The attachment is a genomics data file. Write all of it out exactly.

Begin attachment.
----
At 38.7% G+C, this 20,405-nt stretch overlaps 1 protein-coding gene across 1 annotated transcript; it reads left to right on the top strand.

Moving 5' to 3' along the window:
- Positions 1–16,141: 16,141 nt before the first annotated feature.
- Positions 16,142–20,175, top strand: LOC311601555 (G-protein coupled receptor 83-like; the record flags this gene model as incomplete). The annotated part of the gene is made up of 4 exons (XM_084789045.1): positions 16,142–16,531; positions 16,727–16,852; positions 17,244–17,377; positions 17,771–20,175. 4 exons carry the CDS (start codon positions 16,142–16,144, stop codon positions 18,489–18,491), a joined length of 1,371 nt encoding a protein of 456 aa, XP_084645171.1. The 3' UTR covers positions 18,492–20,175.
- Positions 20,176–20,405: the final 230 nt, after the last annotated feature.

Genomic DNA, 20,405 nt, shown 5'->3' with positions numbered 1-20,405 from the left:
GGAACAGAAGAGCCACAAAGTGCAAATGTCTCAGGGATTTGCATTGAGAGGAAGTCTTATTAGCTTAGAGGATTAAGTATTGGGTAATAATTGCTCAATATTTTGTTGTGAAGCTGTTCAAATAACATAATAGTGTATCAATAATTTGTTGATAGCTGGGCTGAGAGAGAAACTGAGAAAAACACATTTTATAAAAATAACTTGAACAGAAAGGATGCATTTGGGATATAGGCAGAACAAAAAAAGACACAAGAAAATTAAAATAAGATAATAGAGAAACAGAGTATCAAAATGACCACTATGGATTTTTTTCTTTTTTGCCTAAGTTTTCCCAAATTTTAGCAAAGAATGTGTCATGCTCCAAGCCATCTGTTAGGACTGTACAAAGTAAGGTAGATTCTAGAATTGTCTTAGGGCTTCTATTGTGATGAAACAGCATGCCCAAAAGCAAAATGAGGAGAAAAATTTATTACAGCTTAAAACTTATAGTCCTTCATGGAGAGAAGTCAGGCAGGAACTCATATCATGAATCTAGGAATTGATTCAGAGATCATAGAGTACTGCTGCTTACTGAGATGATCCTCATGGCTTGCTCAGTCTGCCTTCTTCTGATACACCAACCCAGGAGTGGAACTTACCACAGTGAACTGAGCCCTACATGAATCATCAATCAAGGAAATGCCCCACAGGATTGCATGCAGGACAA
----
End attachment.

At 38.7% G+C, this 20,405-nt stretch overlaps 1 protein-coding gene across 1 annotated transcript; it reads left to right on the top strand.

Moving 5' to 3' along the window:
- Positions 1–16,141: 16,141 nt before the first annotated feature.
- Positions 16,142–20,175, top strand: LOC311601555 (G-protein coupled receptor 83-like; the record flags this gene model as incomplete). The annotated part of the gene is made up of 4 exons (XM_084789045.1): positions 16,142–16,531; positions 16,727–16,852; positions 17,244–17,377; positions 17,771–20,175. 4 exons carry the CDS (start codon positions 16,142–16,144, stop codon positions 18,489–18,491), a joined length of 1,371 nt encoding a protein of 456 aa, XP_084645171.1. The 3' UTR covers positions 18,492–20,175.
- Positions 20,176–20,405: the final 230 nt, after the last annotated feature.

Genomic DNA, 20,405 nt, shown 5'->3' with positions numbered 1-20,405 from the left:
GGAACAGAAGAGCCACAAAGTGCAAATGTCTCAGGGATTTGCATTGAGAGGAAGTCTTATTAGCTTAGAGGATTAAGTATTGGGTAATAATTGCTCAATATTTTGTTGTGAAGCTGTTCAAATAACATAATAGTGTATCAATAATTTGTTGATAGCTGGGCTGAGAGAGAAACTGAGAAAAACACATTTTATAAAAATAACTTGAACAGAAAGGATGCATTTGGGATATAGGCAGAACAAAAAAAGACACAAGAAAATTAAAATAAGATAATAGAGAAACAGAGTATCAAAATGACCACTATGGATTTTTTTCTTTTTTGCCTAAGTTTTCCCAAATTTTAGCAAAGAATGTGTCATGCTCCAAGCCATCTGTTAGGACTGTACAAAGTAAGGTAGATTCTAGAATTGTCTTAGGGCTTCTATTGTGATGAAACAGCATGCCCAAAAGCAAAATGAGGAGAAAAATTTATTACAGCTTAAAACTTATAGTCCTTCATGGAGAGAAGTCAGGCAGGAACTCATATCATGAATCTAGGAATTGATTCAGAGATCATAGAGTACTGCTGCTTACTGAGATGATCCTCATGGCTTGCTCAGTCTGCCTTCTTCTGATACACCAACCCAGGAGTGGAACTTACCACAGTGAACTGAGCCCTACATGAATCATCAATCAAGGAAATGCCCCACAGGATTGCATGCAGGACAA